Handwashing stations promote health in crowded slum

MCC partner in Kenya shares COVID-19 prevention information in community where people are very poor

Jul 6, 2020 by and

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NAIROBI, Kenya — Mathare settlement isn’t an easy place to stay clean and healthy on an ordinary day, so preventing COVID-19 from infecting people in a crowded slum of Nairobi is a challenge.

Joseph Mwaura, a community health promoter for Mennonite Central Committee’s partner Centre for Peace and Nationhood, uses a megaphone to inform people living in Mathare settlement of Nairobi, Kenya, about signs and symptoms of the coronavirus. He also tells listeners how to prevent the virus from spreading by washing hands and wearing a mask. — Christabel Awuor/CPN

Joseph Mwaura, a community health promoter for Mennonite Central Committee’s partner Centre for Peace and Nationhood, uses a megaphone to inform people living in Mathare settlement of Nairobi, Kenya, about signs and symptoms of the coronavirus. He also tells listeners how to prevent the virus from spreading by washing hands and wearing a mask. — Christabel Awuor/CPN

Most of the 500,000 people who have taken up residence in Mathare are living there because they can’t afford to live elsewhere. They make, on average, less than $1 per day by doing manual labor or domestic chores in other neighborhoods.

Public water and sewer services are nonexistent in most of Mathare, so people either pay private vendors for water and toilet privileges or figure out ways to take care of their personal needs for free.

Some pathways between the tin rowhouses are strewn with garbage. When it rains hard, the water flows downhill toward the river, sliding under doors and walls and waking people sleeping on the floor. Five to 10 people typically live in each 10-foot-square house.

In this situation, COVID-19 could spread quickly, said Judith Siambe, program director for The Centre for Peace and Nationhood, a ministry of Kenya Mennonite Church. Mennonite Central Committee supports CPN’s work with maternal and child health in Mathare.

“If this disease were to get in the area where we are working, it would mean that the whole population of their area could be cleared out,” Siambe said. “We really need to preserve this community for the future.”

Sharing information

CPN already has an established information network of health promoters and care group volunteers from Mathare who conduct trainings and share about health with pregnant mothers and mothers of young children. When COVID-19 cases appeared in Nairobi, CPN knew they had more training to do.

CPN staff, health promoters and care group volunteers helped spread the government’s directive to wash hands and limit movement within the city.

Social distancing is “practically impossible” in the community, said Christabel Awuor, a CPN project officer and midwife who works with the maternal and child health program. “But we keep insisting that . . . if you are going to go to work, wear a mask and try to maintain a social distance.”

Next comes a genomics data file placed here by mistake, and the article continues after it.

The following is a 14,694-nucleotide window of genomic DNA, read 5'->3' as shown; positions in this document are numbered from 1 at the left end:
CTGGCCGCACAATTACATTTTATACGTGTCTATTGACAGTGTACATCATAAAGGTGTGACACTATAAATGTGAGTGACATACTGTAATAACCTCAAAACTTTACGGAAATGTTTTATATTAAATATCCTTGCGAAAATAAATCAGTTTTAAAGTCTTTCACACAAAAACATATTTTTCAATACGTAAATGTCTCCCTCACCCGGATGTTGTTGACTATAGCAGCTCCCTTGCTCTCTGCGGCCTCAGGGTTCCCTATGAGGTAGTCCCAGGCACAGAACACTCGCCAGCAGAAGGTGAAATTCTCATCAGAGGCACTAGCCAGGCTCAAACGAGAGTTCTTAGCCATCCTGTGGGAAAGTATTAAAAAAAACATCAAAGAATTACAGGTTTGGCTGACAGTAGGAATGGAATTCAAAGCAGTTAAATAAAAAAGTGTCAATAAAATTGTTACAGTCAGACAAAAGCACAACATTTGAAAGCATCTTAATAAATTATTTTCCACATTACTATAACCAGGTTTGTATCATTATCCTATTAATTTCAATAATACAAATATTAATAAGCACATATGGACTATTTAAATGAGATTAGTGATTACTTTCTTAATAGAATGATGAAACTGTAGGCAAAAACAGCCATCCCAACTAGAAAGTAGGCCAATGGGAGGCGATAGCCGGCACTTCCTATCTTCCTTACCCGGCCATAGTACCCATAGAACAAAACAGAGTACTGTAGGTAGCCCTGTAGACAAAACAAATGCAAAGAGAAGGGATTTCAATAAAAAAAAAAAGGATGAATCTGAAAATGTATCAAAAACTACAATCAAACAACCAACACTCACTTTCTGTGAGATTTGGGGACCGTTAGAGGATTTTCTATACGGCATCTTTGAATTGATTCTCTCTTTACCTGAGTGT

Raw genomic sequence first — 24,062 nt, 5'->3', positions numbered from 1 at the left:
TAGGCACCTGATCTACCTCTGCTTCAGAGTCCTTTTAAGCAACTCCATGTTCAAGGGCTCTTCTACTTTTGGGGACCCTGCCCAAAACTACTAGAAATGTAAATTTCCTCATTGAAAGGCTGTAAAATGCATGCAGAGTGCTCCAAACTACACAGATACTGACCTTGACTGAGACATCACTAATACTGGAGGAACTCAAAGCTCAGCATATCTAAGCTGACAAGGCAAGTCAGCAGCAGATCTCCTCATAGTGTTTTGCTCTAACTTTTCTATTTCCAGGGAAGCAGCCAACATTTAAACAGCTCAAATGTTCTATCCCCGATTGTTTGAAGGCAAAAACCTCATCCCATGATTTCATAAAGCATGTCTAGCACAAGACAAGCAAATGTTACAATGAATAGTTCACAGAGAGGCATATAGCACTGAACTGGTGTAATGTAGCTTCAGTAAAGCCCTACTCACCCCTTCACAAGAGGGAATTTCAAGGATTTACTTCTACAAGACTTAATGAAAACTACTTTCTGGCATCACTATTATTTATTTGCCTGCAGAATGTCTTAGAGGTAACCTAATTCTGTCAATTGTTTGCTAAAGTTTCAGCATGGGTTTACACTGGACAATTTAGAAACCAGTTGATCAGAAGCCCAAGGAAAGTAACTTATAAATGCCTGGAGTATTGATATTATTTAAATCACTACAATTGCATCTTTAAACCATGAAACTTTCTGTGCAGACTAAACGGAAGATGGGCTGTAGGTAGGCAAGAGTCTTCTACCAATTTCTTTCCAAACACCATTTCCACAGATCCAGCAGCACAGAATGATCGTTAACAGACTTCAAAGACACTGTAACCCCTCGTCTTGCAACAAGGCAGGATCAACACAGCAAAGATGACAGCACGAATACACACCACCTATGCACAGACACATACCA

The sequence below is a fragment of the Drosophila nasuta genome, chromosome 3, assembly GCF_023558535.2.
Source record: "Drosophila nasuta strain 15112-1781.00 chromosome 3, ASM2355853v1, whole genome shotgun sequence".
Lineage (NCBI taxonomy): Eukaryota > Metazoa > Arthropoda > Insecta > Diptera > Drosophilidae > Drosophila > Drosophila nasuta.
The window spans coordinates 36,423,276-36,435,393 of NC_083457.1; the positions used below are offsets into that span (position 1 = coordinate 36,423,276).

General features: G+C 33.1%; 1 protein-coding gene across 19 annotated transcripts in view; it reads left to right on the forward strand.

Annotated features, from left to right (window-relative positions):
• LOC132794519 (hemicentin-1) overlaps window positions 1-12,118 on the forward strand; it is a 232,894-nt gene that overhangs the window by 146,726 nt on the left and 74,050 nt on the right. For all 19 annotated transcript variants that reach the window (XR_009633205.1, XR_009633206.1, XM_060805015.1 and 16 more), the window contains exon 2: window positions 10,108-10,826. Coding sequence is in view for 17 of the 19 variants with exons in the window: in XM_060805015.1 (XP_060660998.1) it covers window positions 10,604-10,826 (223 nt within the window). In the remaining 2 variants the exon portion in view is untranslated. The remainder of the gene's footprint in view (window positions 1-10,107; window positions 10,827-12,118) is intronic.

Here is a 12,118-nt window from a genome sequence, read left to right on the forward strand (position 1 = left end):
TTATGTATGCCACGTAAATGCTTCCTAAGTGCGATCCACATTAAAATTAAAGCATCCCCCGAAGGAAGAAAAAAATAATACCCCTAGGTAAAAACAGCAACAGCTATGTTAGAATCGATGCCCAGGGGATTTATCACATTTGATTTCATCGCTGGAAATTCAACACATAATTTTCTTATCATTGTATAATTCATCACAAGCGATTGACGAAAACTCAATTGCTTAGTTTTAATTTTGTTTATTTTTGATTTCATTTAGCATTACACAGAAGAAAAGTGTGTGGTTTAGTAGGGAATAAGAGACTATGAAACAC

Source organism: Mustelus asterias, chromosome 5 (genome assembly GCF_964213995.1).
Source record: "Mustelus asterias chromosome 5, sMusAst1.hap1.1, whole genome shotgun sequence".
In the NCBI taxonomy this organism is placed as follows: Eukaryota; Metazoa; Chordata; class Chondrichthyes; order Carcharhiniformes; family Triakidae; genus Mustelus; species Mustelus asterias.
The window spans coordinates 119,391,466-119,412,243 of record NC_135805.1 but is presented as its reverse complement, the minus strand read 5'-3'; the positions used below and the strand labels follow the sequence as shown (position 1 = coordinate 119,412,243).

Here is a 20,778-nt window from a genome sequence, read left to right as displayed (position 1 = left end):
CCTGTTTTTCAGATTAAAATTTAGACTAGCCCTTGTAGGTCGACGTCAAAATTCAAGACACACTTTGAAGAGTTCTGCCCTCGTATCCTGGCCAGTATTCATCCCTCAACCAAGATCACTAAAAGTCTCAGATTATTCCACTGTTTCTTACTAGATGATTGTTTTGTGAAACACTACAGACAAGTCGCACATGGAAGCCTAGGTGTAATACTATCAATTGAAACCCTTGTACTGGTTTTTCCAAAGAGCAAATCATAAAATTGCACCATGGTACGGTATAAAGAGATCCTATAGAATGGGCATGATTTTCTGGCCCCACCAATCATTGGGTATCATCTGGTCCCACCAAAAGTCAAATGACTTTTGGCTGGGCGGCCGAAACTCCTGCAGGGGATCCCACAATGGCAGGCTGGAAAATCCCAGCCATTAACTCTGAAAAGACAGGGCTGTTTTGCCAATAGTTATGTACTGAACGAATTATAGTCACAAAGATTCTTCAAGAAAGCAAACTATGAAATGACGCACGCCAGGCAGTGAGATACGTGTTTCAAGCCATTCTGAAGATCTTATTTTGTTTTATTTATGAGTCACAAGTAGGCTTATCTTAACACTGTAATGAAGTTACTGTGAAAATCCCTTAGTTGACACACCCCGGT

Instead of sharing information in group settings, CPN health promoters and volunteers visit mothers individually to share information about COVID-19 symptoms and prevention. Those mothers share the information with their neighbors.

CPN also hired people with portable public address systems to walk through neighborhoods with information about prevention, symptoms and phone numbers to call if someone has signs of the disease.

Care group volunteers are making masks to sell to the community at a lower cost than they can be purchased elsewhere. They also make homemade liquid soap, using ingredients CPN provided, which is much less expensive than buying soap at a store.

CPN uses the soap to supply 50 handwashing stations they established in Mathare — one for every 20 households. These MCC-funded stations will serve 5,000 to 10,000 people.

Volunteers protect and manage each station, keeping water and soap resupplied and teaching anyone who will listen about the importance of washing their hands.

Anxious times

“Everyone is scared and anxious right now about the coronavirus,” Awuor said. People wonder, “What if this goes on for a while, a year or two? How will we survive?”

The survival question is especially critical because staying home is not an option.

“These people work on a daily basis to look for food,” Siambe said. “Yes, they are scared of the disease and no one wants to get it, but sometimes they feel, ‘If I stay home, my children and I are going to die of hunger.’ ”

Recently, one of the neighborhoods where many people get day jobs was closed. No one was allowed in or out.

“Also, there is a kind of stigma,” Siambe said, “because people who come from this kind of community are poor. They cannot afford sanitizers. They cannot afford high-quality masks. So [people in] places they work despise them and don’t want them to work anymore because they fear they will infect their families with the disease.”

CPN’s presence in the community, even during the time of coronavirus, sends a message to people in Mathare that they are valued.


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